Larry Arnhart, an honest evolutionist, gives us this:
Oddly enough, it really is true that many biologists have no great interest in evolution, and they certainly don’t see evolution as a bridge across all of the intellectual disciplines.
This point comes up in the first issue of the EvoS Journal: The Journal of the Evolutionary Studies Consortium. One of the articles is by Neil Blackstone. Neil is a colleague of mine at Northern Illinois University. He’s an evolutionary biologist in the biology department. We have team-taught a course on evolutionary topics that is cross-listed in the political science and biology departments. He has complained to me that his fellow biologists often show little interest in evolutionary reasoning.
Why don’t more biologists believe that evolution is important for their research? Have they been bought off by the creationist Illuminati? Blackstone notes the following:
As one of the most cited scientific journals in the world, the contents of Science thus provide an excellent barometer for the role of evolutionary theory in modern biology. Certainly, first inspection of this celebration of Darwin suggests a large role: the cover, the editorial, book reviews, and a special section of scientific reviews all suggest a congratulatory “Happy Birthday, Mr. Darwin.” Closer examination, however, reveals that the articles focusing on evolution primarily deal with only a limited range of the biological hierarchy—particularly organisms and genes. Here as elsewhere, articles that describe the intricate workings of molecular cell biology rarely mention evolution. Two explanations are possible: either evolutionary theory has no relevance to molecular cell biology, or this relevance is being ignored.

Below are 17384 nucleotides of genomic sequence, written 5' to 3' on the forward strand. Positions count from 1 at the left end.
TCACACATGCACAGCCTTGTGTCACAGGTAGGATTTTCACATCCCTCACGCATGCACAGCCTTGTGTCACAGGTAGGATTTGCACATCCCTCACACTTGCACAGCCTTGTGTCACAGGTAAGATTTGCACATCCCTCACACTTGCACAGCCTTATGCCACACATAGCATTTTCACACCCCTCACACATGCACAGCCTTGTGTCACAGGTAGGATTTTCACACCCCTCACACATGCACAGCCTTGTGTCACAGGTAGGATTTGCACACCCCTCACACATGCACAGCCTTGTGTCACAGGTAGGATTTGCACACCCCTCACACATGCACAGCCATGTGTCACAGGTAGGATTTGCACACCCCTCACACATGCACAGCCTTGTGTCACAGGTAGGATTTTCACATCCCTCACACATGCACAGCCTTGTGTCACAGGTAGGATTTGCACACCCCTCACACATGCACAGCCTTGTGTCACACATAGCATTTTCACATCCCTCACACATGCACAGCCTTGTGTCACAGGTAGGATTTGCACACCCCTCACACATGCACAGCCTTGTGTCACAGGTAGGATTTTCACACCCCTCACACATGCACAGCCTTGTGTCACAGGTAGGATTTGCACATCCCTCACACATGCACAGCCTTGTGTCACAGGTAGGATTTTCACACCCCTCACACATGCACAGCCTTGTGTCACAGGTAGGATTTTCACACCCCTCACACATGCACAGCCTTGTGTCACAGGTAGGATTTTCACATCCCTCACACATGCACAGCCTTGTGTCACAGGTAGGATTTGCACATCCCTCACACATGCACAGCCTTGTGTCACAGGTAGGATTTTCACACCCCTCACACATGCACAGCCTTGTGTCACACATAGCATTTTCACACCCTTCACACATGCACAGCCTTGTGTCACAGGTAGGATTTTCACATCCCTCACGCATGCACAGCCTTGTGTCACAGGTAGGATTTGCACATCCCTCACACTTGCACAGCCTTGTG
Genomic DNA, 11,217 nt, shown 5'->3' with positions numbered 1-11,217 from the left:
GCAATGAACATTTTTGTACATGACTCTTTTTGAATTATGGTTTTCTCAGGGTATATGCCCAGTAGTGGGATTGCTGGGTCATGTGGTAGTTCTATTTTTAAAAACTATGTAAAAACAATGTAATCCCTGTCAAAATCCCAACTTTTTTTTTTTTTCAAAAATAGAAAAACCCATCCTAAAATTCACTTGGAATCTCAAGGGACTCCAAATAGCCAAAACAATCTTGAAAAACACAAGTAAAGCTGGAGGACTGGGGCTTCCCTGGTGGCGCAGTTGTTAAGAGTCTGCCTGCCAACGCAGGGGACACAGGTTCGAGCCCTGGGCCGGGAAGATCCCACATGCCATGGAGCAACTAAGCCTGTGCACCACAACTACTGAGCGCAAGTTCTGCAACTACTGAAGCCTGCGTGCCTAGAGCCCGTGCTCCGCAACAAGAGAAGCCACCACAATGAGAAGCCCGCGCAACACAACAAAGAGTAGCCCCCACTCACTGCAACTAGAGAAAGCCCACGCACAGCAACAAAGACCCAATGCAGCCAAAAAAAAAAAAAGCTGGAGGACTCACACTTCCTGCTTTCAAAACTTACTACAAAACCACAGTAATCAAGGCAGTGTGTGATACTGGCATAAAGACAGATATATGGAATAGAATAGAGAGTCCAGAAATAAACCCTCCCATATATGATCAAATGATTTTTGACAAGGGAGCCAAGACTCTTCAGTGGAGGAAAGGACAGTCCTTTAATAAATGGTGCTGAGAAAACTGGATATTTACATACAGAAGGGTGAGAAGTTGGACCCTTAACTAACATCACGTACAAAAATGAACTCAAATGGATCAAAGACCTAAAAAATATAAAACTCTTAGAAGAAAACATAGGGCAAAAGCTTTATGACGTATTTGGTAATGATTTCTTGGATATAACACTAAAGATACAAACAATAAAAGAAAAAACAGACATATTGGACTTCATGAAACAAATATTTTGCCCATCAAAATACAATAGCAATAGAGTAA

Blackstone goes on to survey recent research in a particular area of molecular biology, concluding as follows:
All of this groundbreaking work on STAT3 was apparently carried out and reported without any reference to the evolutionary history of eukaryotic cells. One might surmise from reading this literature that such an evolutionary view could not possibly add any insight to the still on-going investigation of the curious case of STAT3.